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Basic Ubuntu Web Dev Essentials


Recommended Editor:

From here on we'll use edit to denote the command that's meant to open the file in the editor. Replace edit with subl or atom as needed.

For Sublime Text

First Install [package control] ( and using package control (ctrl shift p + "install") add the following: "Git Gutter", "EditorConfig", "Babel", "CSS3"

Example Preferences / "Settings-User",

	"font_size": 9,
	"hot_exit": false,
	"remember_open_files": false,
	"trim_trailing_white_space_on_save": true,
	"word_wrap": false

Example Preferences / "Key Bindings - User"

	{ "keys": ["f2"], "command": "save" },
	{ "keys": ["f3"], "command": "copy" },
	{ "keys": ["f4"], "command": "paste" },
	{ "keys": ["f5"], "command": "cut" },
	{ "keys": ["alt+r"], "command": "find_all_under" }

The f* keys avoid hand strain problems. The alt r shortcuts is a primitive but extremely useful variable rename function.

Basic Tools

Increase inotify Limit

echo fs.inotify.max_user_watches=524288 | sudo tee -a /etc/sysctl.conf && sudo sysctl -p

View Directory Structure

sudo apt-get install tree

Usage example, the structure of etc

tree -d /etc

It's generally useful to see structures in your project.

View Actual Useful Sizes

edit ~/.bashrc

Find the line,

alias ll='ls -alF'

And change it to

alias ll='ls -alFh'

The h will make sizes display in [h]uman readable format, instead of bytes.

Just use ll instead of ls -a, changing ls's default behavior is not advised.

Start in a Workspace

First create one,

mkdir ~/Workspace


edit ~/.bashrc

Add this at the end,

cd ~/Workspace

Case Insensitive Autocomplete

The system can be case sensitive but we really dont need this in our autocomplete, right?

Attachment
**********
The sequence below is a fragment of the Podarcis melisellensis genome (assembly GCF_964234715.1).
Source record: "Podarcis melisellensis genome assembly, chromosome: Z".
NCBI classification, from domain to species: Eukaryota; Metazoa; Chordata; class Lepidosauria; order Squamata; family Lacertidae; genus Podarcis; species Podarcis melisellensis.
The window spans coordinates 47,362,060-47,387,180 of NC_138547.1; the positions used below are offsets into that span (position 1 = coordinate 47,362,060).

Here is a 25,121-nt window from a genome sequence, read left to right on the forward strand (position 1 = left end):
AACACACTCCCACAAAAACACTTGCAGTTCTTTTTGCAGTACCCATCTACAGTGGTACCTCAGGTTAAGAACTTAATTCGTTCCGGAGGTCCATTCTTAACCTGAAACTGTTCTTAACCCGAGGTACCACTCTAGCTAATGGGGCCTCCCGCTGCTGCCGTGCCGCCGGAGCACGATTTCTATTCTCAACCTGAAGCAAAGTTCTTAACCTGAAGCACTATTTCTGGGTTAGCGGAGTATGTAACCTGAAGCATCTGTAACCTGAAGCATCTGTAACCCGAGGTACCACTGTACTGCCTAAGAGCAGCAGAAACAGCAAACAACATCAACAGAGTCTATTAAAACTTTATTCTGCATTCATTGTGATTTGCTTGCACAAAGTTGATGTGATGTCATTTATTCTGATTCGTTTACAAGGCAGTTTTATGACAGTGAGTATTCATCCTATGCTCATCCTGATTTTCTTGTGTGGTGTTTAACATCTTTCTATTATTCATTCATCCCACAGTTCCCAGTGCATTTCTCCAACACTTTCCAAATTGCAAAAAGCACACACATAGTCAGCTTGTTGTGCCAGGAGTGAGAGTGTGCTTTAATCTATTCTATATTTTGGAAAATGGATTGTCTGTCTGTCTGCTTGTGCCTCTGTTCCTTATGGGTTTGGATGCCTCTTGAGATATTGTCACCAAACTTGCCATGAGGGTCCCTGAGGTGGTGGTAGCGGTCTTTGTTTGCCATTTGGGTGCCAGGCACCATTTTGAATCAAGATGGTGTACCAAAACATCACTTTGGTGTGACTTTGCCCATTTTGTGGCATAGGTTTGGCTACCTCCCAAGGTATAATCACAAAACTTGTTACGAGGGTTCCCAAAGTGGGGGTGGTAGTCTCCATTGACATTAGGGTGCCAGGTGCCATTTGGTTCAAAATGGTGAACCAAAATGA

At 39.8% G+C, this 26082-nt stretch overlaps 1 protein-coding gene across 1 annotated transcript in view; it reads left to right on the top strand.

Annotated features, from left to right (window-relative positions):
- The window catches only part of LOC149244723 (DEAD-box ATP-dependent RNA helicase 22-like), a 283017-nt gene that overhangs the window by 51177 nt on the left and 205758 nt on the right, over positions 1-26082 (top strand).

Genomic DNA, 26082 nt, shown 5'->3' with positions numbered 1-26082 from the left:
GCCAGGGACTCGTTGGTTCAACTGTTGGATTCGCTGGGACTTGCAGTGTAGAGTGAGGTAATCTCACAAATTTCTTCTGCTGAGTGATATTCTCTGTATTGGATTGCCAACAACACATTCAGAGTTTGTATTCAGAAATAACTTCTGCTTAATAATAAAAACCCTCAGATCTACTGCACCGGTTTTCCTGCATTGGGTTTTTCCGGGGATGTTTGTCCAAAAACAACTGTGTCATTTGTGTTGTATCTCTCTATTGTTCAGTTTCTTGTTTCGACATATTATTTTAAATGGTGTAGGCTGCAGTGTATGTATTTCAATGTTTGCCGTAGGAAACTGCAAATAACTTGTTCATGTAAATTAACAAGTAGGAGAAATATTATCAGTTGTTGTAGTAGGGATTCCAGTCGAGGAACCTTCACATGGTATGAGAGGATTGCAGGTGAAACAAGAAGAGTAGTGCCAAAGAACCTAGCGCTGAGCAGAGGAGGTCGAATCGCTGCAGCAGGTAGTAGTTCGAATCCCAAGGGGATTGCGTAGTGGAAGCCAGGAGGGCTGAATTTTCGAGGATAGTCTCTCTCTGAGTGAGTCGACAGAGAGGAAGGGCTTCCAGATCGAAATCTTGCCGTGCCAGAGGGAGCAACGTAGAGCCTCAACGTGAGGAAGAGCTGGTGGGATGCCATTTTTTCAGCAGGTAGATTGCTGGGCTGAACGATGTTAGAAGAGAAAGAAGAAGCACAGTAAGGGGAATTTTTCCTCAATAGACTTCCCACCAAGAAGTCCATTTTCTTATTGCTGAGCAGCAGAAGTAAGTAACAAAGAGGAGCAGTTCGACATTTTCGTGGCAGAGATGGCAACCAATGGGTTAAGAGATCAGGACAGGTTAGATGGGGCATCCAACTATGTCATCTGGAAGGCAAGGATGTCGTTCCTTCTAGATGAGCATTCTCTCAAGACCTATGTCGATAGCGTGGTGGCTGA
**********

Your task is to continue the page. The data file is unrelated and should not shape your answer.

Run the following two commands in the terminal,

if [ ! -a ~/.inputrc ]; then echo "\$include /etc/inputrc" > ~/.inputrc; fi
echo "set completion-ignore-case On" >> ~/.inputrc


File System Access Aliases

alias filesys="nautilus"
alias show="xdg-open"

Use the first to open any directory in the gui viewer. Use the second for opening files (eg. html files, etc) in the system default gui viewer.

Double-Line Prompt

By default the prompt looks something like this

your_name@computername:~/Workspace/some_project/subdir$ sudo service nginx restart

This can be annoying when you're working with very long directory structures. A solution is to just have the prompt be two lines, like so:

$ sudo service nginx restart

Arguably a bit easier to read too. To achieve this you'll need the following block:

if [ "$color_prompt" = yes ]; then
    PS1='${debian_chroot:+($debian_chroot)}\[\033[01;32m\]\u@\h\[\033[00m\]:\[\033[01;34m\]\w\[\033[00m\]\n\$ '
    PS1='${debian_chroot:+($debian_chroot)}\u@\h:\w\n\$ '

Find the block similar to the above in ~/.bashrc and replace them with the above. The block only adds line endings where required.

If you want a much lighter console, here's one with just username and path:

PS1='\e[0;33m\u\e[m \e[0;32m\w\e[m\nλ '

Replace second PS1 above.

For a eye catching prompt (useful when a lot of commands get executed in succession with long output), try the following:

PS1='\n\e[0;33m\u\e[m \e[0;32m\w\e[m$(__git_ps1)\n ◈ — '


curl -fsSL | sh

To be able to use docker with out sudo

sudo groupadd docker
sudo gpasswd -a ${USER} docker

You'll need to signout and log back in for above to take effect.

After installing docker you'll want to modify the docker service file to allow change the storage-driver to overlay; aufs won't work unfortunately--certain pacakages will cause it to completely break.

Edit the systemd unit file /etc/systemd/system/

Description=Docker Application Container Engine
Documentation= docker.socket

ExecStart=/usr/bin/docker daemon --storage-driver=overlay -H fd://

sudo systemctl daemon-reload
sudo systemctl restart docker
docker run hello-world


sudo apt-get install git

This won't be the latest bleeding edge version but good enough.